Charlie Chaplin vs. Clint Eastwood 


Chaplin Festival, July 16-August 5 at Film Forum; The Complete Clint Eastwood, July 9-27 at the Film Society

"A picture with a smile—and perhaps, a tear," reads the opening intertitle of Charlie Chaplin's The Kid (1921). It's a preamble that encapsulates the art of our most famous big screen clown, The Little Tramp, the synonymous creation of the British slapstick mastermind, whose iconic costume alone instantly expresses such pathos. At his silent-era peak, Chaplin's ability to present humanity's burlesque indignities in the most recognizably humorous terms—through graceful mayhem and Dickensian perseverance—made him an absolute supernova, a worldwide hero barely conceivable in the age of the instantly forgotten blockbuster.

Film Forum sprinkles Chaplin's more or less perfect shorts throughout a selective retrospective structured around features that dramatically tail off in quality. The Gold Rush (1925), The Circus (1928, the surprise opener), and City Lights (1931) are virtual highlight reels unto themselves, but starting with Tramp send-off Modern Times (1936) the sound era brought out the spokesman in Sir Charles, with courageous yet largely unfunny Hitler diss The Great Dictator (1940), hypocritical black serial killing comedy Monsieur Verdoux (1947), and self-pitying vaudeville dirge Limelight (1952), transforming the earlier underdog absurdity into sentimental morality. The final period is represented here by A King in New York (1957), a hit-or-miss reaction to Chaplin's political exile from the U.S. that provides a disturbing image of the painful adjustment to a world that had outgrown his innocent humanism: a botched facelift.

No actor-director-producer will ever be as universally beloved as Chaplin, but Clint Eastwood has perhaps come closest. The lanky, hushed-voiced badass has doubly emblazoned his image on the cultural consciousness, first as the laconic Man with No Name of Sergio Leone's operatic "Dollars Trilogy" (1964-66), then as the perverse title character of Don Siegel's hateful Dirty Harry (1971), the former an intentionally satiric throwback to the loners of Westerns past, the latter an unintentional caricature of old-school justice. Thus like Chaplin, Eastwood has stood for a cinematic nostalgia both reassuring and unsettling while outlasting the age that defined him, a tension he's frequently exploited to fascinating effect. Where he might have simply followed in mentor Siegel's macho footsteps, behind the camera Eastwood quickly came into his own (the directorial output is the only thing "complete" about Lincoln Center's retrospective), almost single-handedly keeping alive the classical Western while experimenting with material outside his presumable comfort zone: May/December romance Breezy (1973) is disarmingly tender, traveling Wild West circus comedy Bronco Billy (1980) charmingly loopy.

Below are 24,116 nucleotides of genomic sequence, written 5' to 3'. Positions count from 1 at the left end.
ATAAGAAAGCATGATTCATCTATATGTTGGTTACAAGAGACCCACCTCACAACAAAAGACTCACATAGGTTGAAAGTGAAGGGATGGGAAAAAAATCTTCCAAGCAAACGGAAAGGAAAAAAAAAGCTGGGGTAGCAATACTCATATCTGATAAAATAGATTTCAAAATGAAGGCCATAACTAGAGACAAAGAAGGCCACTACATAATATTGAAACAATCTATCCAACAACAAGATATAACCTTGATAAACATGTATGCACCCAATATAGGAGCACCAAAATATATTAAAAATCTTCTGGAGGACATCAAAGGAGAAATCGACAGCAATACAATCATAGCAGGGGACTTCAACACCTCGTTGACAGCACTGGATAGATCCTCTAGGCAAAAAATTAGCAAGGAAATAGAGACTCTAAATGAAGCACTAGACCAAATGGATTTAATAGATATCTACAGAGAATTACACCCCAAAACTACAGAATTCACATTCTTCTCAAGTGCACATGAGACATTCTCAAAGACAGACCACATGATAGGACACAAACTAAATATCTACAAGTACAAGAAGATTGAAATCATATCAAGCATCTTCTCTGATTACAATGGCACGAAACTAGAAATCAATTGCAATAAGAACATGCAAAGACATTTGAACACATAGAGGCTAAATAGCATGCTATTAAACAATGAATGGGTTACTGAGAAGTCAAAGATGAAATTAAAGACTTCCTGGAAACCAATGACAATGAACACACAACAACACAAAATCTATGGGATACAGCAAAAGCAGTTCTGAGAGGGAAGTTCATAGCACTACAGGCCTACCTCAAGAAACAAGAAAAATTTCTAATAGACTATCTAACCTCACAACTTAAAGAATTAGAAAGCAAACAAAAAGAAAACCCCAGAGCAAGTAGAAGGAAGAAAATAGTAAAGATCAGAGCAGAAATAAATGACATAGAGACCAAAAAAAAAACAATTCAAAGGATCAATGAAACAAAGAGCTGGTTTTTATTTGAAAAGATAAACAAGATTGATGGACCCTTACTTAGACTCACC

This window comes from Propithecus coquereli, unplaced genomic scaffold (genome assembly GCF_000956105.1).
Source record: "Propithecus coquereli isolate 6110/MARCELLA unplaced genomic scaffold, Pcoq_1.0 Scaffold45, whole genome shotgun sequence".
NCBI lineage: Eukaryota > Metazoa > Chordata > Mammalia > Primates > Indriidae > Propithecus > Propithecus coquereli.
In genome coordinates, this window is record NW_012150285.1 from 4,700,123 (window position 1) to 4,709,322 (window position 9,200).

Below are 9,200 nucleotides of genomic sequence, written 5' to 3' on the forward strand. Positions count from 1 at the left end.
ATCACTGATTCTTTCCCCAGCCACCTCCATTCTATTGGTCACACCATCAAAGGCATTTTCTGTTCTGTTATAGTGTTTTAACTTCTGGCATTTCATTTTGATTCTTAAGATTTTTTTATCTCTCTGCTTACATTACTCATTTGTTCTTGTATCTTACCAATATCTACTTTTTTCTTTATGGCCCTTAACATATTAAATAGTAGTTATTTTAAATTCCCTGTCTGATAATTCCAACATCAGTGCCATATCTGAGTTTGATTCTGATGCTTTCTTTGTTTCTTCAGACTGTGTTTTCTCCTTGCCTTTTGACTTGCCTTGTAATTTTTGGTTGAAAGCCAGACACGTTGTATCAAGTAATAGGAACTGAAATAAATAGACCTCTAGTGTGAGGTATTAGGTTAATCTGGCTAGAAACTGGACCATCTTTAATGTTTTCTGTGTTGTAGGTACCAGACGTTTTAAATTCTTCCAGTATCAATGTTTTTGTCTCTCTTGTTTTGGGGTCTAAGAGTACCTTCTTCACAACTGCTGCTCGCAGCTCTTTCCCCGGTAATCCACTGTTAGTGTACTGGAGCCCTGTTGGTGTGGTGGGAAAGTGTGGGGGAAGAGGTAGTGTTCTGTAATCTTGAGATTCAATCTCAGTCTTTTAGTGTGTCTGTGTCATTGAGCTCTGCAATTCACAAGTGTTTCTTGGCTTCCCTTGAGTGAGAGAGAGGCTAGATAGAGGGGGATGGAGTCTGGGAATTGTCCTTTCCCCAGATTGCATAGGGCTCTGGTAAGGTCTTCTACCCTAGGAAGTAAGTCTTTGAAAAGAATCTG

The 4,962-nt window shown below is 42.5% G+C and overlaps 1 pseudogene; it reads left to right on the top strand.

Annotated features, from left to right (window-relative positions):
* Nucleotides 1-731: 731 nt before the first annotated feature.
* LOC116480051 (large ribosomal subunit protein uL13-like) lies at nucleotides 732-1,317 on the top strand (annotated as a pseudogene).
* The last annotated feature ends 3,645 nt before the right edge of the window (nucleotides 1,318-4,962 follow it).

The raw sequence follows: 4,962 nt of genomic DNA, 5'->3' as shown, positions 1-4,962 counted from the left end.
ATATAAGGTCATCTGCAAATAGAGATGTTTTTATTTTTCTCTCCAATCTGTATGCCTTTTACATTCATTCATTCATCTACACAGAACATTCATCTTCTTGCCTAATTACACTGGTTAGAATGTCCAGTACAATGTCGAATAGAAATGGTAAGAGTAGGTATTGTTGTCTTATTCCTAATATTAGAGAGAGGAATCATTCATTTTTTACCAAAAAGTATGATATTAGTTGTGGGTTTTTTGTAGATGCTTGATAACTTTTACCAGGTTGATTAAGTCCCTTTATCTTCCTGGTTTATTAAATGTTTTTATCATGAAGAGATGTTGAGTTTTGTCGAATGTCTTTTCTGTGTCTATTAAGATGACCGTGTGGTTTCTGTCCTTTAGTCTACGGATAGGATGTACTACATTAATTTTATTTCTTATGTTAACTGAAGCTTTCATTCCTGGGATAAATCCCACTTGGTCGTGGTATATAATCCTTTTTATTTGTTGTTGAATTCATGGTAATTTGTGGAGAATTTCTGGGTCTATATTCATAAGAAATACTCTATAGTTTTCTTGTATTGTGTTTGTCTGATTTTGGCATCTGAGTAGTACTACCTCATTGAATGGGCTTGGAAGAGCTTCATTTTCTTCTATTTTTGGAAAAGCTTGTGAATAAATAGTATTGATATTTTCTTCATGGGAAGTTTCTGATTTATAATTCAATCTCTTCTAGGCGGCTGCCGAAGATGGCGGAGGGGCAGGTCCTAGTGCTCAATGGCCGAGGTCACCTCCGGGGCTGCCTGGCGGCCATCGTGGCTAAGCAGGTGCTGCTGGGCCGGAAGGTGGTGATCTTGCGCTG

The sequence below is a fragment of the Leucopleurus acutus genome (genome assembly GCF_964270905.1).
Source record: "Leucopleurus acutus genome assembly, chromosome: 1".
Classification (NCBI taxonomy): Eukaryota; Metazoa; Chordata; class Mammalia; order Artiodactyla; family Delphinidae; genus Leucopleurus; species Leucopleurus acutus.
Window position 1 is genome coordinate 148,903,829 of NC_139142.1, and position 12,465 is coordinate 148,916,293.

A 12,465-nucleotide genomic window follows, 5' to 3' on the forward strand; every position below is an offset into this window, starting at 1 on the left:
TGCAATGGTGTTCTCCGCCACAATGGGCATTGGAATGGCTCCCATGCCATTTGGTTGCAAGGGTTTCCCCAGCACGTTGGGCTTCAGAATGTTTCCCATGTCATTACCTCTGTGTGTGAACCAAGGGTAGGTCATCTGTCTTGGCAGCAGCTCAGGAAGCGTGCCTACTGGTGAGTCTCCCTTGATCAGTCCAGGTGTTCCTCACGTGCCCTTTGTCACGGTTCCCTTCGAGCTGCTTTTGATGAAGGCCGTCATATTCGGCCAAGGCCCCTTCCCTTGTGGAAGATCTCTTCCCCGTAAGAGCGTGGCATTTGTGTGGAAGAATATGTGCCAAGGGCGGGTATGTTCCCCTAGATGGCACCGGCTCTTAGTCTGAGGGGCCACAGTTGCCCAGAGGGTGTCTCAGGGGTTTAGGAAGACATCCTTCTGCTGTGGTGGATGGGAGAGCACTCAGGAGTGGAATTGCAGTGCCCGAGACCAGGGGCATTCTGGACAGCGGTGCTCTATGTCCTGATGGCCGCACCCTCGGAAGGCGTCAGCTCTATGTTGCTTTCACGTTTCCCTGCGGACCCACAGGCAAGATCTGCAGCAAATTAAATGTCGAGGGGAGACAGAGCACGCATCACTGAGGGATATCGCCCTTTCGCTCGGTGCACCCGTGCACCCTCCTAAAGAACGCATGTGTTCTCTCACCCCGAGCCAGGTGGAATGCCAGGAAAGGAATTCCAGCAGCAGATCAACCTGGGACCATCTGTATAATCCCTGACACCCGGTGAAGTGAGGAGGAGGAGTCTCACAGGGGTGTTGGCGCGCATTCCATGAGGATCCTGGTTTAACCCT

Often earnest to a fault, the living legend has periodically come down with prestige picture-itis after the defining success of anti-heroic elegy Unforgiven (1992), and has even played the self-glorifying martyr as shamelessly as Chaplin (Gran Torino, 2008). Lately he's best when delivering enjoyable if preposterous crime thrillers and soulful female-centered melodramas (the role of women in his work deserves more attention). Still turning out a film per year at 80, he might well continue his recent string of clunkers, but just like the aging yet inexorable on-screen roles he inhabits it's just as safe to assume Eastwood has at least a few more good shots left in him.


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